Ask Washington point guard David Crisp and he’ll tell you open 3-pointers are like layups for Dominic Green. That’s why he never doubts his teammate will knock them down.
“I don’t ever think he’s going to miss,” Crisp said.
During UW’s 83-59 victory over Eastern Washington on Tuesday night, Crisp was almost always right. Green scored a career-high 25 points, finishing 7-of-10 from beyond the arc.
The seven 3-pointers tied for the second-most in a game in UW history. Ryan Appleby hit nine 3-pointers against Oregon State in 2008. It was a career-high total for Green, who hit six threes against Bethune Cookman last season.
Green, who averaged just 6.7 points per game in the Vancouver Showcase and was held scoreless in the loss to Minnesota, had a 14 points at the break. He finished the game 9-of-13 from the field.
“I thought in some of our earlier games, (Green) had been open and we hadn’t found him,” said head coach Mike Hopkins. “Tonight we found him.”
Green gave some of the credit to the pregame meal: Spaghetti and meatballs, his favorite. He also found himself more open than he’s been for much of this season. Eastern Washington tended to collapse when the Huskies drove to the basket. When that happened, UW hit Green on the perimeter.
“That would really open it up,” Green said, “and they turned their heads. When you see your man turn their head, you’ve got to relocate. I was just getting wide-open shots.”
More often than not, Green was left open in the same spot. The corner. He noticed, and he just kept hitting the shot.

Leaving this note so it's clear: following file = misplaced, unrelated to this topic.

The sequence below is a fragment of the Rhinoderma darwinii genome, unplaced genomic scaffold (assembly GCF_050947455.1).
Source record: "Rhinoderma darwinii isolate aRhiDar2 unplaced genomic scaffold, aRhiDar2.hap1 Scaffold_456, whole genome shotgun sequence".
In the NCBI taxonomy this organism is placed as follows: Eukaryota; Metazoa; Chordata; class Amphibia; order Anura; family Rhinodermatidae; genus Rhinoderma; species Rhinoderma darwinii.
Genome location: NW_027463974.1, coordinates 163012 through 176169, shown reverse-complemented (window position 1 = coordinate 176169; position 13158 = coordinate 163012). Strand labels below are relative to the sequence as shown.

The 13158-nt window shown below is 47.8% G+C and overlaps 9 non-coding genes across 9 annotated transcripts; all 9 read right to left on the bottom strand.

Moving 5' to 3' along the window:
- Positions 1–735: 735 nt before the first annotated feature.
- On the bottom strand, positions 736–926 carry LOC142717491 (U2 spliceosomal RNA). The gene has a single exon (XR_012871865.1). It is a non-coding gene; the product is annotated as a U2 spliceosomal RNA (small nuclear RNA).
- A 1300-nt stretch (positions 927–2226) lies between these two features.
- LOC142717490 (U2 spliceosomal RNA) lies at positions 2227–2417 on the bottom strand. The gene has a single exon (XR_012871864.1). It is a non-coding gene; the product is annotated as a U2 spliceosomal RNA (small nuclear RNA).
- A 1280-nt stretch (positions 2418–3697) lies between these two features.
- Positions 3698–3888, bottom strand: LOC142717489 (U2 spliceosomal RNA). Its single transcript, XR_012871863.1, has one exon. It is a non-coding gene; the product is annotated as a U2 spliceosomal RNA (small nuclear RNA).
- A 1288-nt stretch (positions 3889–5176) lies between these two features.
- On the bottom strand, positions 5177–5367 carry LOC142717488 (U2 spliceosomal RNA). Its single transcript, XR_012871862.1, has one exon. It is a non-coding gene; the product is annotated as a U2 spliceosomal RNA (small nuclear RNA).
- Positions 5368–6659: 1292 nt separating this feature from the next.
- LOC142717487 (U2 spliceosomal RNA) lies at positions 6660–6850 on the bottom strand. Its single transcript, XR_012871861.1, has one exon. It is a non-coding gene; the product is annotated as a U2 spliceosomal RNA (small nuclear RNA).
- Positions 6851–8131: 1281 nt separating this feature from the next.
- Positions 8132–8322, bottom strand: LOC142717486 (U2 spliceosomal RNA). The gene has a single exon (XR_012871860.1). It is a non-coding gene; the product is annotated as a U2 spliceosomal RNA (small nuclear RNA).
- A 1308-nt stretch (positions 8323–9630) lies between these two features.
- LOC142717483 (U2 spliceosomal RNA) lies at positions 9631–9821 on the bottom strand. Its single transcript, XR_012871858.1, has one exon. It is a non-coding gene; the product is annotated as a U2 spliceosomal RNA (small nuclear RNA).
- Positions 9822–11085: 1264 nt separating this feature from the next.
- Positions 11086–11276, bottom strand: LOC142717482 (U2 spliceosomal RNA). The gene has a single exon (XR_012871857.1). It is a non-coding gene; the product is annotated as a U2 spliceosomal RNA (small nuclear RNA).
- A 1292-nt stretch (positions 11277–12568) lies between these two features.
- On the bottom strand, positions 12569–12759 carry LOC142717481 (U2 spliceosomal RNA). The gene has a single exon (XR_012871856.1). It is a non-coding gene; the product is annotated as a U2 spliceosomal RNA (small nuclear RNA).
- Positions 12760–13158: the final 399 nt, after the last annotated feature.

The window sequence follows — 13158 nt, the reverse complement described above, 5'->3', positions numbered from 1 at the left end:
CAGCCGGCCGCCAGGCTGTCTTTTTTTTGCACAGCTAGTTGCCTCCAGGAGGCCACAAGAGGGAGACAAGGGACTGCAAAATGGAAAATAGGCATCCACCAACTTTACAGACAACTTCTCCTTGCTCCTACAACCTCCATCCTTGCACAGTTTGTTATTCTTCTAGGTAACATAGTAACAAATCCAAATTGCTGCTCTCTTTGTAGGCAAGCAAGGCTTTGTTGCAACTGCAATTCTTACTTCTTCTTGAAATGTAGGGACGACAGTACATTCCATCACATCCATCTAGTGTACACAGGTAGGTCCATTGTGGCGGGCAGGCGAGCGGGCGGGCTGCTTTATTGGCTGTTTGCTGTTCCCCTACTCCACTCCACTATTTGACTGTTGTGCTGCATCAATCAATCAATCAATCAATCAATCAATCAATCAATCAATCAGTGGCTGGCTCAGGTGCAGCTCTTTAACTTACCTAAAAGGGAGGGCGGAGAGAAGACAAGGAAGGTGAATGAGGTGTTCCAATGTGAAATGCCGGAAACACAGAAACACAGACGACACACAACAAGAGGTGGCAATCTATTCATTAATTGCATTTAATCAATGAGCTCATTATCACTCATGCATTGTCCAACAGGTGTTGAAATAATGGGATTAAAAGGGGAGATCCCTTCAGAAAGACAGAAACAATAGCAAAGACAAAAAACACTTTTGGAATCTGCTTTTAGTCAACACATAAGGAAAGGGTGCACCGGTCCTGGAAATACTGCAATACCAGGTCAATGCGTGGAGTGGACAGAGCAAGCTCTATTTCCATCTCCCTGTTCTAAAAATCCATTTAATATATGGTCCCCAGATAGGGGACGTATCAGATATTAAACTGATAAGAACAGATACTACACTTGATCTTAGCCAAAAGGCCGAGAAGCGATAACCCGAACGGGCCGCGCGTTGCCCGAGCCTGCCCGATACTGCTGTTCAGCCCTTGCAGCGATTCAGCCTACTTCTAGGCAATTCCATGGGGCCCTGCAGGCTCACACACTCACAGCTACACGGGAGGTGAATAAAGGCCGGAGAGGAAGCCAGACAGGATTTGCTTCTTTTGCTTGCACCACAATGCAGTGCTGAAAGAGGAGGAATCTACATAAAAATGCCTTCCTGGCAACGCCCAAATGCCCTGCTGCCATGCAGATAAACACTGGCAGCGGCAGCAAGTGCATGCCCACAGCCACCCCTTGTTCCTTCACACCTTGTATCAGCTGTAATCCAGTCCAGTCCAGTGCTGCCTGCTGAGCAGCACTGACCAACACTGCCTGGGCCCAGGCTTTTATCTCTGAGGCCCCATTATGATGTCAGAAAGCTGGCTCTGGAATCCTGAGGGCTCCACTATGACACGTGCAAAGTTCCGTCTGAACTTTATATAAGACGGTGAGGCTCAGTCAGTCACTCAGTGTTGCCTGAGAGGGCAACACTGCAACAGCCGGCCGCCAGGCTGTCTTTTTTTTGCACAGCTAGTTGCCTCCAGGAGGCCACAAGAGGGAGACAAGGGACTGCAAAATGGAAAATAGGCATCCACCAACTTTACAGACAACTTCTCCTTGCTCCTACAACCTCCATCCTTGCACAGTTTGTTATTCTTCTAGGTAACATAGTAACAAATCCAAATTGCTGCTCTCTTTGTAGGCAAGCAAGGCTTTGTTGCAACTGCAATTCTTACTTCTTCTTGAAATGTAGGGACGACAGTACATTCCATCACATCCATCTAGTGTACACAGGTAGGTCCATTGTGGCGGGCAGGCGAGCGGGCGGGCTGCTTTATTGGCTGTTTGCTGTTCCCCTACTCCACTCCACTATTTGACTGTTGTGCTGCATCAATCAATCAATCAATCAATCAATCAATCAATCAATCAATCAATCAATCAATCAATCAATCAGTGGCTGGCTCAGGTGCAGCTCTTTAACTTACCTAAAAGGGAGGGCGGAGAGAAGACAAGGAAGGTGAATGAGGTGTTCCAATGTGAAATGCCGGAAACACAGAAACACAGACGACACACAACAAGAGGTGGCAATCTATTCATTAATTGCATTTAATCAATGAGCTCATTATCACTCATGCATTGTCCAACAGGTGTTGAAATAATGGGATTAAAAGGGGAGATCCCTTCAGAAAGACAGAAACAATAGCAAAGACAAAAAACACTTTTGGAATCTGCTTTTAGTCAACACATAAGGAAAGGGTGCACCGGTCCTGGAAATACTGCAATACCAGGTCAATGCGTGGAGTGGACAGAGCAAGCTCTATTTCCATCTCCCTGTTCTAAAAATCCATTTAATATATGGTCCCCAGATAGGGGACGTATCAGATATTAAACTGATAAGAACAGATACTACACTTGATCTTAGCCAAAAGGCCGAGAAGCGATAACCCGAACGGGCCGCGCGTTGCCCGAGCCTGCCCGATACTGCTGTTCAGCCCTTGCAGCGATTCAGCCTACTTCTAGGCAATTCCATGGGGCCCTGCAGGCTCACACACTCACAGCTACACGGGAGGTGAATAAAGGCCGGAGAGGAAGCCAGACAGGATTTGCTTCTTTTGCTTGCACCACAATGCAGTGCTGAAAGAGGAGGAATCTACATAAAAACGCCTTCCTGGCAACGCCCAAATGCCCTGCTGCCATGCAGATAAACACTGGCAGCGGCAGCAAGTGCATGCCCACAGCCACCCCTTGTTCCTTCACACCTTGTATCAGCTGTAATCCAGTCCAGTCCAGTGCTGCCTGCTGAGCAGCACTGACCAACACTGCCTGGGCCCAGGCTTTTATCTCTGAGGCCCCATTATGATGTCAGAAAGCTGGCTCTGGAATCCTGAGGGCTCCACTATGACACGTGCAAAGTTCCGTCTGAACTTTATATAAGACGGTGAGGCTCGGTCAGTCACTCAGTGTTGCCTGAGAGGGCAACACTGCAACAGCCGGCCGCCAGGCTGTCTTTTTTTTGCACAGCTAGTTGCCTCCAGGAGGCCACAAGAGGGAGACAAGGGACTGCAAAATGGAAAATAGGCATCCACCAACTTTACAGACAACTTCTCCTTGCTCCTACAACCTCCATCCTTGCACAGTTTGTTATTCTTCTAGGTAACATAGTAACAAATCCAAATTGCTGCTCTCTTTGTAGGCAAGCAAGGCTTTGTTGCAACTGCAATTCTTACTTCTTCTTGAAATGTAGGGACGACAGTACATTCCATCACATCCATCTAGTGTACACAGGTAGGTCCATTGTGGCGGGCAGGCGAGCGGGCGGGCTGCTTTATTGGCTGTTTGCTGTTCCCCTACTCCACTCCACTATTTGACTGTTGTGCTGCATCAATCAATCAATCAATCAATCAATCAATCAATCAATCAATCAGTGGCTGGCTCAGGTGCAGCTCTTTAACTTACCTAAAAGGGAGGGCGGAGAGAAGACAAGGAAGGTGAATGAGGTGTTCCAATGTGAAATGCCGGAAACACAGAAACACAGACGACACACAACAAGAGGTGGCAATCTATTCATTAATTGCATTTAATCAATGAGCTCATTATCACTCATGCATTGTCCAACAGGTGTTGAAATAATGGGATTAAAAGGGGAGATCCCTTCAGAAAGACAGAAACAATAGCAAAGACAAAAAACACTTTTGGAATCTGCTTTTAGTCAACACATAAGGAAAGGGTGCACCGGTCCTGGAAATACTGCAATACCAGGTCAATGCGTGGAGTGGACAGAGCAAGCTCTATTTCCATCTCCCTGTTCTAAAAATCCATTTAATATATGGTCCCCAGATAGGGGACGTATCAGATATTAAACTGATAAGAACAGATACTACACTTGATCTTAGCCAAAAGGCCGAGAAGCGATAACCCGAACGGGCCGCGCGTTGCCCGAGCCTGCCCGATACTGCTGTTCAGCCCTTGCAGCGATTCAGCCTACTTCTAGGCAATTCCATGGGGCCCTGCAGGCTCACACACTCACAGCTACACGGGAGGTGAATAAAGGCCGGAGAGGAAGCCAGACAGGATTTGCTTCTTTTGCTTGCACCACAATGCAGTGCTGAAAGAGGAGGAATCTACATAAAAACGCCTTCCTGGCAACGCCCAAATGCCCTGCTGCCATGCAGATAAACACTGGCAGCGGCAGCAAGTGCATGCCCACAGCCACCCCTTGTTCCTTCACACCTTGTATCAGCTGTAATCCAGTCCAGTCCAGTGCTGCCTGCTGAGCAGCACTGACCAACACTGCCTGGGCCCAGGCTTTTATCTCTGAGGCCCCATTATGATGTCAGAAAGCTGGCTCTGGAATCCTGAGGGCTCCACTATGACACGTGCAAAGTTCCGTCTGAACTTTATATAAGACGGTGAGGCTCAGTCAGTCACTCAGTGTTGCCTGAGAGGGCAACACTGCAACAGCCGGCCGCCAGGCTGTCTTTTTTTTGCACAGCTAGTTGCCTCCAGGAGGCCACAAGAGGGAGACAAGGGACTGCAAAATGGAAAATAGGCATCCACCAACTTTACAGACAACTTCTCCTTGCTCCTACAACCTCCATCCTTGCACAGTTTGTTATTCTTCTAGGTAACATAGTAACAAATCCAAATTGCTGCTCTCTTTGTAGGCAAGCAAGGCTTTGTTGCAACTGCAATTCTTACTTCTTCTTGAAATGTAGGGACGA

“They’re not a bad team but I feel like they just fell asleep,” Green said. “I feel like sometimes coming in, if I have a really bad game before, I’m not really on the radar as much. … When they’re worried about (other) guys, it just lets me roam around and find the open spot.”
During his press conference on Monday, Hopkins emphasized the importance of players other than Jaylen Nowell and Noah Dickerson contributing as scorers. Matisse Thybulle should put up between 10 and 15 points a night, he said. And while it’s difficult for a known shooter like Green to get open, the Huskies needed to run more plays for him.
Recent shooting struggles were a concern, Hopkins said, but that would work itself out. UW has been taking good shots; eventually they would fall.
Hopkins’ prediction came true on Tuesday night as the Huskies shot 51.9 percent from the field and 42.9 percent from beyond the arc.
As for more balanced scoring? UW got that, too. With Dickerson sitting out the first half with an illness — he still scored seven points and grabbed three rebounds in 11 minutes — his teammates filled the void.
David Crisp and Nahziah Carter were also in double figures with 14 and 11 points, respectively. Thybulle didn’t get 10, but he was close. He finished with eight points, three rebounds, two steals and three blocks.
Nowell was there, too, of course. He nearly had a triple-double with eight points, seven assists and nine rebounds.
“We always talk about that,” Crisp said of UW’s balance. “If the ball’s moving, it can be anybody’s night. We got to stay unselfish. We always have to make sure we’re playing good basketball, making the right plays. Drive in, guy helps in, kick out to the open man. It’s easy. You saw that tonight.”
The key, Hopkins said, is ball movement. That was often lacking for the Huskies in Vancouver, but it wasn’t an issue on Tuesday night.
“Dom Green, everybody knows what type of shooter he is,” Hopkins said. “Today we just had more awareness. The ball was popping. We got really good looks. Matisse looked great. David looked great. The ball found the open man. Unfortunately for them, it was Dominic Green.”
By the under-16 timeout in the first half, UW had built a 14-4 lead. The Huskies started 4-for-4 from the 3-point line, getting a three each from Green and Thybulle and two from Crisp. They led 35-25 at halftime.
Next up, the Huskies will face UC Santa Barbara at home on Sunday at 5 p.m.